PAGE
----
Linux as an operating system holds the capabilities of handling multiple users. So it is important to keep a check on the users and their related information in order to maintain the integrity and security of the system. Whenever a user is added its information is stored in the “/etc/passwd” file. It keeps the username and other related details. Here are some commands to fetch username and its configurations from the Linux host. There is no specific “username” command in Linux but there are other several sets of commands that let the user access the various users on the machine.
1. id: This command basically prints the information of real and effective user or in other words the current user.
Use the id command followed by the username to print specific user information.
2. getent: This command fetches user information from database configured in /etc/nsswitch.conf. file which also includes passwd database.
Each line above has seven fields separated by colons which contains the following information-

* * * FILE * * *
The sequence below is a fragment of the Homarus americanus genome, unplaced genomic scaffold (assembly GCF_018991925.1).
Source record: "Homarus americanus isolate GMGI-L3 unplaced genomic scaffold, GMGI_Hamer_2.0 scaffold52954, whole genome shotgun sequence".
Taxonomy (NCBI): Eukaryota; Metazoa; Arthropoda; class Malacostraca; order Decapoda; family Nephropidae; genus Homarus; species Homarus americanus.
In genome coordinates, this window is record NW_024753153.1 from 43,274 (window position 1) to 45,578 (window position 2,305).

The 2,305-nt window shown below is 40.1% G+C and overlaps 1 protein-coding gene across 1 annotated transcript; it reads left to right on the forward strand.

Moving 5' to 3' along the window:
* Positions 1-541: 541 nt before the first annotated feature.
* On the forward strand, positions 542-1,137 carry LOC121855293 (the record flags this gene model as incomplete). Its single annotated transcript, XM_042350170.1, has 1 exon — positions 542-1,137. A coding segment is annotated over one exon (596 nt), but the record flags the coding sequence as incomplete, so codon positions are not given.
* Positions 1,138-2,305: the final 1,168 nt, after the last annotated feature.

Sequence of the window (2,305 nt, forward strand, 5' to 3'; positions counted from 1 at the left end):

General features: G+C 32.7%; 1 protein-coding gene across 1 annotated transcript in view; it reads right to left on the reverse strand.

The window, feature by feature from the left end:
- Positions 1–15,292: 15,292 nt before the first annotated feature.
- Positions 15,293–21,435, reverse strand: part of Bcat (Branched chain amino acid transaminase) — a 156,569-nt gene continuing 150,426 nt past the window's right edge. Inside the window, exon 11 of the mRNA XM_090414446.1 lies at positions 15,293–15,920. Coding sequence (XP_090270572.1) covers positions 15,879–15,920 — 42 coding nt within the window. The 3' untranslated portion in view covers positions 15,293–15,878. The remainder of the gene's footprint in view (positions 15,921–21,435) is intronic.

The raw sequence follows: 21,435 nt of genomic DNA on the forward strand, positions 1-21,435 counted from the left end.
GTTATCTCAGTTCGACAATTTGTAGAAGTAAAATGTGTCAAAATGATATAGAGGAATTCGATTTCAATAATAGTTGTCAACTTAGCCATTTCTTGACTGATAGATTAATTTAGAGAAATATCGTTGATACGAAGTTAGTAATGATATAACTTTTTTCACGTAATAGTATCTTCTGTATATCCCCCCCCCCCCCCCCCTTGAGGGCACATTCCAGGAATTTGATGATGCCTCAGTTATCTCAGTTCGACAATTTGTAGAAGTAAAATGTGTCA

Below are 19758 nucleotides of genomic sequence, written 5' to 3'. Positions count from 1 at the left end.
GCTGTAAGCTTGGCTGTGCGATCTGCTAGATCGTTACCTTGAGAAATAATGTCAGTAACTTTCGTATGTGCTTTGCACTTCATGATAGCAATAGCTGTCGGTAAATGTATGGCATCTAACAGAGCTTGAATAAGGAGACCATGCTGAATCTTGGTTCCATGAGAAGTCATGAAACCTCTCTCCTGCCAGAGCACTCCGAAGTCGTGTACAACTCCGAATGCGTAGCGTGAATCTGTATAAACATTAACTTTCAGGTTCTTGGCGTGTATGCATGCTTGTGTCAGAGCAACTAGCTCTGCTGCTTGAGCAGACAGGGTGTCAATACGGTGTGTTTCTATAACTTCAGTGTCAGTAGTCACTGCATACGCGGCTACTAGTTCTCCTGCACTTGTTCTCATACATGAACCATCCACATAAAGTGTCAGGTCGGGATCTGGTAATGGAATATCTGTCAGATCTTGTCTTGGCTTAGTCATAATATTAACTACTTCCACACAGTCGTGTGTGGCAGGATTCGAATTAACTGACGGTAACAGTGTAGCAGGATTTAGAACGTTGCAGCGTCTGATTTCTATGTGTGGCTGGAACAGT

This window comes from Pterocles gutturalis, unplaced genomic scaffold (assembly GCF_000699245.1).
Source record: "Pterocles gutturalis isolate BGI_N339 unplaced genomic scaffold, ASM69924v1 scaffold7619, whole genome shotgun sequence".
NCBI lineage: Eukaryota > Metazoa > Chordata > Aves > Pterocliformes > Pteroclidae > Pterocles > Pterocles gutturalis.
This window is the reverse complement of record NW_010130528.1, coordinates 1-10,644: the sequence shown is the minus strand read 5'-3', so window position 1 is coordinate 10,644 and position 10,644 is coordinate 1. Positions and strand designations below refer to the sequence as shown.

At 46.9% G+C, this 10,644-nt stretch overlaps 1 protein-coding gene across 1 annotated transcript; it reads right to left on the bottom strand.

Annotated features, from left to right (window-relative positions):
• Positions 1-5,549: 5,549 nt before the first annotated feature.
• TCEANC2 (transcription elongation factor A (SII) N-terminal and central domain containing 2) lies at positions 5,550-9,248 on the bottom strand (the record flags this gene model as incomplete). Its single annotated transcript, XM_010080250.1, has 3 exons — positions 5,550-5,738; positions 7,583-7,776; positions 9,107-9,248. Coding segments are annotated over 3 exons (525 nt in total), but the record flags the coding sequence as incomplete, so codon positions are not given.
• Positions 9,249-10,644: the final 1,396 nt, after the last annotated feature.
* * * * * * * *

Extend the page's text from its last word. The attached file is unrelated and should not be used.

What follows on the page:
- Encrypted Password
- User ID number(UID)
- User group ID number(GID)
- Full name of the user(GECOS)
- user home directory and
- Login shell respectively.
3. finger: It displays the current user’s real name along with the terminal name, write status, idle time, and login time.
Use the finger command followed by the username to print specific user information.
4. lslogins: It displays information about known users in the system. By default, it will list information about all the users in the system.
5. cat: This command fetches and prints user information from /etc/passwd/ file, where each line contains seven fields as in the output of getent and less command.
6. compgen: This command also displays the name of all the users without any additional information.
Note: One can use compgen -c command to list all commands available if he/she is not the admin on a Linux system and doesn’t have the sudo access.
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